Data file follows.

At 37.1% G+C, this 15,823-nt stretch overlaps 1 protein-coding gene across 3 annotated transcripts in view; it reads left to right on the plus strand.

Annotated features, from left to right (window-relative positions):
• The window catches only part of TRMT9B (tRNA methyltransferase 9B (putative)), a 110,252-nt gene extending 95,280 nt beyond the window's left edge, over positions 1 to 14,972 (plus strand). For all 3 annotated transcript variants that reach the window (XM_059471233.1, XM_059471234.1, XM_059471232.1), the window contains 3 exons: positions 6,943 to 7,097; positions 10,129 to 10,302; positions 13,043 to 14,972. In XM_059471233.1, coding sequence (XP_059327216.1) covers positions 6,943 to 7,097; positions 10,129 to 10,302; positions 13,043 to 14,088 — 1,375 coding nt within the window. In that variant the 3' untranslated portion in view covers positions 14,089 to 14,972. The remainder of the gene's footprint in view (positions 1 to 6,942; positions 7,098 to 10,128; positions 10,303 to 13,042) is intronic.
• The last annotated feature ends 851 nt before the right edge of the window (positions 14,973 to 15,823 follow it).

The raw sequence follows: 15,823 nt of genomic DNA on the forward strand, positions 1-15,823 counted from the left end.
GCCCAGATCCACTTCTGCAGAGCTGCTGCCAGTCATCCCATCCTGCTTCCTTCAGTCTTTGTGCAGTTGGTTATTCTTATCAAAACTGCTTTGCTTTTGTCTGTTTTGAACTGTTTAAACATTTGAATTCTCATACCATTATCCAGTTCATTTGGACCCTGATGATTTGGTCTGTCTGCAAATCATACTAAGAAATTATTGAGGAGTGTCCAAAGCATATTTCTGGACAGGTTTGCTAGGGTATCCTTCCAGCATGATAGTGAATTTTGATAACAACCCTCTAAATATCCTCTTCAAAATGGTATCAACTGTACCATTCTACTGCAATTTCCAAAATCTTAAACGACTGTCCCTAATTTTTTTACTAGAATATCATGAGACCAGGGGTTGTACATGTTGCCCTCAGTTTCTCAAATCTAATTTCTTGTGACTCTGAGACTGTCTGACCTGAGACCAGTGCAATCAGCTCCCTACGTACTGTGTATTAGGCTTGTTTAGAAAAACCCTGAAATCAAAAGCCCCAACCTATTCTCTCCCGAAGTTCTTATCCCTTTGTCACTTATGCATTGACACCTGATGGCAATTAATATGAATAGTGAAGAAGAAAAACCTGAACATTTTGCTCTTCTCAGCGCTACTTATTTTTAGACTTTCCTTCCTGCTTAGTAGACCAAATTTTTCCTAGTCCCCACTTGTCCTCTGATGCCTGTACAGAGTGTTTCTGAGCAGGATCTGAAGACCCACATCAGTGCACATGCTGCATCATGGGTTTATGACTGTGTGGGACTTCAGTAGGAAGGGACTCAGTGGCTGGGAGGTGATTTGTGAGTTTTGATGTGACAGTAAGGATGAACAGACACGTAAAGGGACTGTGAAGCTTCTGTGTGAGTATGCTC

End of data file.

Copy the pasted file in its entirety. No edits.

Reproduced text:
At 37.1% G+C, this 15,823-nt stretch overlaps 1 protein-coding gene across 3 annotated transcripts in view; it reads left to right on the plus strand.

Annotated features, from left to right (window-relative positions):
• The window catches only part of TRMT9B (tRNA methyltransferase 9B (putative)), a 110,252-nt gene extending 95,280 nt beyond the window's left edge, over positions 1 to 14,972 (plus strand). For all 3 annotated transcript variants that reach the window (XM_059471233.1, XM_059471234.1, XM_059471232.1), the window contains 3 exons: positions 6,943 to 7,097; positions 10,129 to 10,302; positions 13,043 to 14,972. In XM_059471233.1, coding sequence (XP_059327216.1) covers positions 6,943 to 7,097; positions 10,129 to 10,302; positions 13,043 to 14,088 — 1,375 coding nt within the window. In that variant the 3' untranslated portion in view covers positions 14,089 to 14,972. The remainder of the gene's footprint in view (positions 1 to 6,942; positions 7,098 to 10,128; positions 10,303 to 13,042) is intronic.
• The last annotated feature ends 851 nt before the right edge of the window (positions 14,973 to 15,823 follow it).

The raw sequence follows: 15,823 nt of genomic DNA on the forward strand, positions 1-15,823 counted from the left end.
GCCCAGATCCACTTCTGCAGAGCTGCTGCCAGTCATCCCATCCTGCTTCCTTCAGTCTTTGTGCAGTTGGTTATTCTTATCAAAACTGCTTTGCTTTTGTCTGTTTTGAACTGTTTAAACATTTGAATTCTCATACCATTATCCAGTTCATTTGGACCCTGATGATTTGGTCTGTCTGCAAATCATACTAAGAAATTATTGAGGAGTGTCCAAAGCATATTTCTGGACAGGTTTGCTAGGGTATCCTTCCAGCATGATAGTGAATTTTGATAACAACCCTCTAAATATCCTCTTCAAAATGGTATCAACTGTACCATTCTACTGCAATTTCCAAAATCTTAAACGACTGTCCCTAATTTTTTTACTAGAATATCATGAGACCAGGGGTTGTACATGTTGCCCTCAGTTTCTCAAATCTAATTTCTTGTGACTCTGAGACTGTCTGACCTGAGACCAGTGCAATCAGCTCCCTACGTACTGTGTATTAGGCTTGTTTAGAAAAACCCTGAAATCAAAAGCCCCAACCTATTCTCTCCCGAAGTTCTTATCCCTTTGTCACTTATGCATTGACACCTGATGGCAATTAATATGAATAGTGAAGAAGAAAAACCTGAACATTTTGCTCTTCTCAGCGCTACTTATTTTTAGACTTTCCTTCCTGCTTAGTAGACCAAATTTTTCCTAGTCCCCACTTGTCCTCTGATGCCTGTACAGAGTGTTTCTGAGCAGGATCTGAAGACCCACATCAGTGCACATGCTGCATCATGGGTTTATGACTGTGTGGGACTTCAGTAGGAAGGGACTCAGTGGCTGGGAGGTGATTTGTGAGTTTTGATGTGACAGTAAGGATGAACAGACACGTAAAGGGACTGTGAAGCTTCTGTGTGAGTATGCTC